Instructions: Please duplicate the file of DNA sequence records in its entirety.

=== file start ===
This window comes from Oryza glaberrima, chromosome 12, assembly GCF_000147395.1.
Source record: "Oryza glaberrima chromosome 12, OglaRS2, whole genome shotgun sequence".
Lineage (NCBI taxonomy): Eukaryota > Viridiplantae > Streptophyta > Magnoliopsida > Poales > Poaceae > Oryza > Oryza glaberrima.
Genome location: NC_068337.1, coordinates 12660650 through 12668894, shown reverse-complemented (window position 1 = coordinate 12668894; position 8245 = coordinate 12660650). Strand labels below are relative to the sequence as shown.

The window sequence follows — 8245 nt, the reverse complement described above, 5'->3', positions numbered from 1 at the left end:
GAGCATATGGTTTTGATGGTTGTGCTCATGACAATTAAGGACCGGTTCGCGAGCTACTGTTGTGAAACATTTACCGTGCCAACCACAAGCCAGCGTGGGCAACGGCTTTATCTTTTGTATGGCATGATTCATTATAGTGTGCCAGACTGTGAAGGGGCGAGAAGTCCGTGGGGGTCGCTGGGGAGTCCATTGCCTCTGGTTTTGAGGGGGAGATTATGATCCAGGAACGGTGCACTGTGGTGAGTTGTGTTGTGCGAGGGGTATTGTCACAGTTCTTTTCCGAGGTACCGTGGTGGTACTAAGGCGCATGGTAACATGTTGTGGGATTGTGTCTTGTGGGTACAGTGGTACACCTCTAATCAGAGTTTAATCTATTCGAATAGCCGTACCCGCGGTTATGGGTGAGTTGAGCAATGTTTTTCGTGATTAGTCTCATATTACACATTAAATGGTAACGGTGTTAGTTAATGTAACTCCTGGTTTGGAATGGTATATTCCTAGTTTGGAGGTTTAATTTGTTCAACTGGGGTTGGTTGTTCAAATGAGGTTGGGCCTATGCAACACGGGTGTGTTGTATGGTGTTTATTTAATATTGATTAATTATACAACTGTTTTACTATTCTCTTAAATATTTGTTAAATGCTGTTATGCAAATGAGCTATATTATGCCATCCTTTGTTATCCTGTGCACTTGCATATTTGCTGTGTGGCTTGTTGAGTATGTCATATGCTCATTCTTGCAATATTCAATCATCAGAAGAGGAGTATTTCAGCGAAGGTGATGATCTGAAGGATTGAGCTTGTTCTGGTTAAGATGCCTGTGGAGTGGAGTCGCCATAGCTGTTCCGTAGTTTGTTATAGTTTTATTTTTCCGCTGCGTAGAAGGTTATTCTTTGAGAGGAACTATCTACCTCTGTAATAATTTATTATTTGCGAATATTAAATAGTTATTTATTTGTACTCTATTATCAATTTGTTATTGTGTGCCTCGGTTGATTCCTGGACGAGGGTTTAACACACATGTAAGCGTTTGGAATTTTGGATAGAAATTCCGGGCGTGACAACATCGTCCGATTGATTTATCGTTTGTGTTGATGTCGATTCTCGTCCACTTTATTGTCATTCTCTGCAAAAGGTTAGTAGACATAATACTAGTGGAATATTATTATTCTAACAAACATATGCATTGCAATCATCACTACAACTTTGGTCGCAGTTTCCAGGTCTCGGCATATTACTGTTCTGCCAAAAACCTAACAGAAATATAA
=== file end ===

This window comes from Oryza glaberrima, chromosome 12, assembly GCF_000147395.1.
Source record: "Oryza glaberrima chromosome 12, OglaRS2, whole genome shotgun sequence".
Lineage (NCBI taxonomy): Eukaryota > Viridiplantae > Streptophyta > Magnoliopsida > Poales > Poaceae > Oryza > Oryza glaberrima.
Genome location: NC_068337.1, coordinates 12660650 through 12668894, shown reverse-complemented (window position 1 = coordinate 12668894; position 8245 = coordinate 12660650). Strand labels below are relative to the sequence as shown.

The window sequence follows — 8245 nt, the reverse complement described above, 5'->3', positions numbered from 1 at the left end:
GAGCATATGGTTTTGATGGTTGTGCTCATGACAATTAAGGACCGGTTCGCGAGCTACTGTTGTGAAACATTTACCGTGCCAACCACAAGCCAGCGTGGGCAACGGCTTTATCTTTTGTATGGCATGATTCATTATAGTGTGCCAGACTGTGAAGGGGCGAGAAGTCCGTGGGGGTCGCTGGGGAGTCCATTGCCTCTGGTTTTGAGGGGGAGATTATGATCCAGGAACGGTGCACTGTGGTGAGTTGTGTTGTGCGAGGGGTATTGTCACAGTTCTTTTCCGAGGTACCGTGGTGGTACTAAGGCGCATGGTAACATGTTGTGGGATTGTGTCTTGTGGGTACAGTGGTACACCTCTAATCAGAGTTTAATCTATTCGAATAGCCGTACCCGCGGTTATGGGTGAGTTGAGCAATGTTTTTCGTGATTAGTCTCATATTACACATTAAATGGTAACGGTGTTAGTTAATGTAACTCCTGGTTTGGAATGGTATATTCCTAGTTTGGAGGTTTAATTTGTTCAACTGGGGTTGGTTGTTCAAATGAGGTTGGGCCTATGCAACACGGGTGTGTTGTATGGTGTTTATTTAATATTGATTAATTATACAACTGTTTTACTATTCTCTTAAATATTTGTTAAATGCTGTTATGCAAATGAGCTATATTATGCCATCCTTTGTTATCCTGTGCACTTGCATATTTGCTGTGTGGCTTGTTGAGTATGTCATATGCTCATTCTTGCAATATTCAATCATCAGAAGAGGAGTATTTCAGCGAAGGTGATGATCTGAAGGATTGAGCTTGTTCTGGTTAAGATGCCTGTGGAGTGGAGTCGCCATAGCTGTTCCGTAGTTTGTTATAGTTTTATTTTTCCGCTGCGTAGAAGGTTATTCTTTGAGAGGAACTATCTACCTCTGTAATAATTTATTATTTGCGAATATTAAATAGTTATTTATTTGTACTCTATTATCAATTTGTTATTGTGTGCCTCGGTTGATTCCTGGACGAGGGTTTAACACACATGTAAGCGTTTGGAATTTTGGATAGAAATTCCGGGCGTGACAACATCGTCCGATTGATTTATCGTTTGTGTTGATGTCGATTCTCGTCCACTTTATTGTCATTCTCTGCAAAAGGTTAGTAGACATAATACTAGTGGAATATTATTATTCTAACAAACATATGCATTGCAATCATCACTACAACTTTGGTCGCAGTTTCCAGGTCTCGGCATATTACTGTTCTGCCAAAAACCTAACAGAAATATAA